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Mothers told breast is best

Tuesday, 2nd April, 2013

Sara Unsworth with son Jye Thompson (12 months) relaxes in the breastfeeding area at the Child and Family Health Centre. Sara Unsworth with son Jye Thompson (12 months) relaxes in the breastfeeding area at the Child and Family Health Centre.

By Gayle Ball

Public acceptance and support encourages mothers to continue breastfeeding their babies, according to the BH Health Service.

Far West Local Health District Health Promotions Officer, Kelli Schultz, said the health service had ways of helping mothers feel more comfortable, with the message being "breast is best."

Child and Family Health Staff are available to discuss any issues and the maternity unit, which is "breastfeeding friendly" accredited, educates new and expecting mothers about the benefits.

Staff at the Child and Family Health Centre, on the corner of Oxide and Crystal streets, also has a lounge for breastfeeding mothers as well as private space for those who feel more comfortable feeding there.

Ms Schultz said many mothers used it when they were in town.

"Some people are happy, confident and comfortable breastfeeding in public. Others prefer a quieter space to do so privately," she said.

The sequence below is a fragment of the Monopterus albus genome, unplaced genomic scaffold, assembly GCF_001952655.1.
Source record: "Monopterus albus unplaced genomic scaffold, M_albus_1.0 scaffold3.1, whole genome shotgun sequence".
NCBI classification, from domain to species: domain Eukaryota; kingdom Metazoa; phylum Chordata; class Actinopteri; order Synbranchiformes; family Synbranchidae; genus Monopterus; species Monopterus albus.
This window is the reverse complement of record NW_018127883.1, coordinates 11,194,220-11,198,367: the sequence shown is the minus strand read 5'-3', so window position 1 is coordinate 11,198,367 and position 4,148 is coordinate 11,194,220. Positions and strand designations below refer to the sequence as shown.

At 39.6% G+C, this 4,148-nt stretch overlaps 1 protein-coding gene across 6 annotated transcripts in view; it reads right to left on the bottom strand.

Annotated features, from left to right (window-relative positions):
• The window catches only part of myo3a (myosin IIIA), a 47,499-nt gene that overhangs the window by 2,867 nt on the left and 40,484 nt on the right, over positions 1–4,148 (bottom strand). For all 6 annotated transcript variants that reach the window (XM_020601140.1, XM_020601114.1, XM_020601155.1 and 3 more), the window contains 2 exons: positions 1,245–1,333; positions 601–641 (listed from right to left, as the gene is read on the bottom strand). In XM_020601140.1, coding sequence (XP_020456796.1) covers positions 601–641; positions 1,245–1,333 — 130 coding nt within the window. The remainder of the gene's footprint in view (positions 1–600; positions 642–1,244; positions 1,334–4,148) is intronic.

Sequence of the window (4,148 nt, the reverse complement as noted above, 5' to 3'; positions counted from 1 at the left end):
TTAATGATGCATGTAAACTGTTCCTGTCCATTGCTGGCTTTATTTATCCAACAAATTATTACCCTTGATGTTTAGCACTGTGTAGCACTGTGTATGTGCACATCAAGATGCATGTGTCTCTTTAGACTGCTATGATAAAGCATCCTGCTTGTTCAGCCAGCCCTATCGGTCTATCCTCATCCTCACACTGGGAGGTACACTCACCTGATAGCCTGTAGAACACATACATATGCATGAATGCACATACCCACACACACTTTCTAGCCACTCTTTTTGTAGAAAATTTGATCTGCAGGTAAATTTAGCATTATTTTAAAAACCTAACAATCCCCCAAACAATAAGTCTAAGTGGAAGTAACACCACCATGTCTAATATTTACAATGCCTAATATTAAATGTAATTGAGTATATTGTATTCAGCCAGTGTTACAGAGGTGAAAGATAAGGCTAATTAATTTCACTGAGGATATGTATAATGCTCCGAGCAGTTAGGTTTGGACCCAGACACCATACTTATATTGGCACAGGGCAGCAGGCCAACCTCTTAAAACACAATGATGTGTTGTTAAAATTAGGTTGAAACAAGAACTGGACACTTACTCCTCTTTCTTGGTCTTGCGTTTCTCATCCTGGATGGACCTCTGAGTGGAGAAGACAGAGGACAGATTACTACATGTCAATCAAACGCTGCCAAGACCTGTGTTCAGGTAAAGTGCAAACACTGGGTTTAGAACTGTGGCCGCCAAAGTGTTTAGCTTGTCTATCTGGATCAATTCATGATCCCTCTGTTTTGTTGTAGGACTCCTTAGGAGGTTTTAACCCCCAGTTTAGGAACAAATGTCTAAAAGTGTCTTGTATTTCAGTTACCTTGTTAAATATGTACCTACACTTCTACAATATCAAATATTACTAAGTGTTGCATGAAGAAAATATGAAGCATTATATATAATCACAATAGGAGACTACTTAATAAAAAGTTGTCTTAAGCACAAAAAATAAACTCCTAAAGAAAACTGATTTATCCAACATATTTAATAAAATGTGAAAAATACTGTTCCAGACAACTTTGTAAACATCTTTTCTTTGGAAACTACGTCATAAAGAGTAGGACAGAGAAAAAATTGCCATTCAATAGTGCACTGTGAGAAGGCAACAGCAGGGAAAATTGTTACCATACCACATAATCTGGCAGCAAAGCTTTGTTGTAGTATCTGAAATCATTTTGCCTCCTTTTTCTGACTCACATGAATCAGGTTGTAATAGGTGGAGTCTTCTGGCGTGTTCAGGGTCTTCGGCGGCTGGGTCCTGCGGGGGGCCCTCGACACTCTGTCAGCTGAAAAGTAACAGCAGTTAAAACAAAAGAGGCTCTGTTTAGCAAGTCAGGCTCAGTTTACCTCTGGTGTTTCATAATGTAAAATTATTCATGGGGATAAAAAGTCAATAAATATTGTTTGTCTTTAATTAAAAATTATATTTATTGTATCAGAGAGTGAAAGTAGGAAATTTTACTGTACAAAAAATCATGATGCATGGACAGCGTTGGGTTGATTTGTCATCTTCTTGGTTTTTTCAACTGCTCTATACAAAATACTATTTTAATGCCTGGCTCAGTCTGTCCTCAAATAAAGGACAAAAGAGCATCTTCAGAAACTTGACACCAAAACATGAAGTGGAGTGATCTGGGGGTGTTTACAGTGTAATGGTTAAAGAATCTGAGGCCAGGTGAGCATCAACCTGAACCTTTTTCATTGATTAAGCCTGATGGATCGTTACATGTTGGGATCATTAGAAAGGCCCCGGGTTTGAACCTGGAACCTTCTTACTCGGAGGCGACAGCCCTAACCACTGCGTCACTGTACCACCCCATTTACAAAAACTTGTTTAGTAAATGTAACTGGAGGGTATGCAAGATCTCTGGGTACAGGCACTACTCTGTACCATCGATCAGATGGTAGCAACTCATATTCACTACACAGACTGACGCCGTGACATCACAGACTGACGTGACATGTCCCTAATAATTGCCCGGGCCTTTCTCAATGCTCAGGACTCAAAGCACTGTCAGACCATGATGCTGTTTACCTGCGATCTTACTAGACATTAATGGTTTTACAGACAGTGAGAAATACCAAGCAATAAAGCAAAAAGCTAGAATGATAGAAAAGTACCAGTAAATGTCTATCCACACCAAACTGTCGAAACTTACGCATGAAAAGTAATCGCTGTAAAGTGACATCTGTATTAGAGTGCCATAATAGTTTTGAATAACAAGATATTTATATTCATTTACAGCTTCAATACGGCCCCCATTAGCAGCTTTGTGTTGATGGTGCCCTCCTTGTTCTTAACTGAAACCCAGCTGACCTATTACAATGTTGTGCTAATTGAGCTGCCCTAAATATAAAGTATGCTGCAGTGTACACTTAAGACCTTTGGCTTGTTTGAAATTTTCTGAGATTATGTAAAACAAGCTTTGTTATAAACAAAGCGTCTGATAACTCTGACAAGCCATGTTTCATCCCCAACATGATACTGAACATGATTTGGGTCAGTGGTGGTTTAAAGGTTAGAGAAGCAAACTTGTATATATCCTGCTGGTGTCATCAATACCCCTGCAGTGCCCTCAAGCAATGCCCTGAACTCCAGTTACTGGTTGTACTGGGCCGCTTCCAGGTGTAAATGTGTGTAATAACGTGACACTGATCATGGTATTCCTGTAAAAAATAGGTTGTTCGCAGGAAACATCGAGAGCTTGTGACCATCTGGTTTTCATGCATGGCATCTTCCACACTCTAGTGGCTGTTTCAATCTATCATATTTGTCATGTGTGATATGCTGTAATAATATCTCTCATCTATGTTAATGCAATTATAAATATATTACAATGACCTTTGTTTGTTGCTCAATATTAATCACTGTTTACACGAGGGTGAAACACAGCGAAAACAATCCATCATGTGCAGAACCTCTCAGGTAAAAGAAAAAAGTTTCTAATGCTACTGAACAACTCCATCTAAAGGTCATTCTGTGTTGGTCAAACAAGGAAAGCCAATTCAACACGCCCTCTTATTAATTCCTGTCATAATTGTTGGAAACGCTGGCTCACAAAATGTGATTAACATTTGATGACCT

"Breastfeeding women do have the legal right to breastfeed their babies in public."

The Child and Family Health Centre relaunched the Australian Breastfeeding Association initiative - "Breastfeeding Welcome Here" - campaign late last year and Ms Schultz said 19 businesses signed up.

Venues receive a "Breastfeeding Welcome Here" sticker to display that shows they welcome breastfeeding on their premises.

Ms Schultz said businesses need a welcoming attitude from staff and management, a smoke-free environment and room to move a pram to be
accredited for the program.

"Family and community support helps families breastfeed long term.

"If people are comfortable and have places around town.... it does encourage them to continue breastfeeding."

The Child and Family Health Centre also has a number of other strategies planned, including the re-establishment of a Breastfeeding Support Group in Broken Hill. This will be led by trained mentors who can provide support for breastfeeding mothers.

While a number of mothers have expressed concern about a lack of acceptable change rooms in Broken Hill, Ms Schultz said the Child and Family Health Centre has a change table and weigh scales available for use during business hours (Monday-Friday, 9am to 5pm).

Change rooms are also available in the hospital's Maternity Unit.

The Health Service is also investigating broadening the availability in the hospital of access to change rooms.

Meanwhile, businesses interested in joining the "Breastfeeding Welcome Here" campaign may call Kelli Schultz on 8082 6111 for more information.

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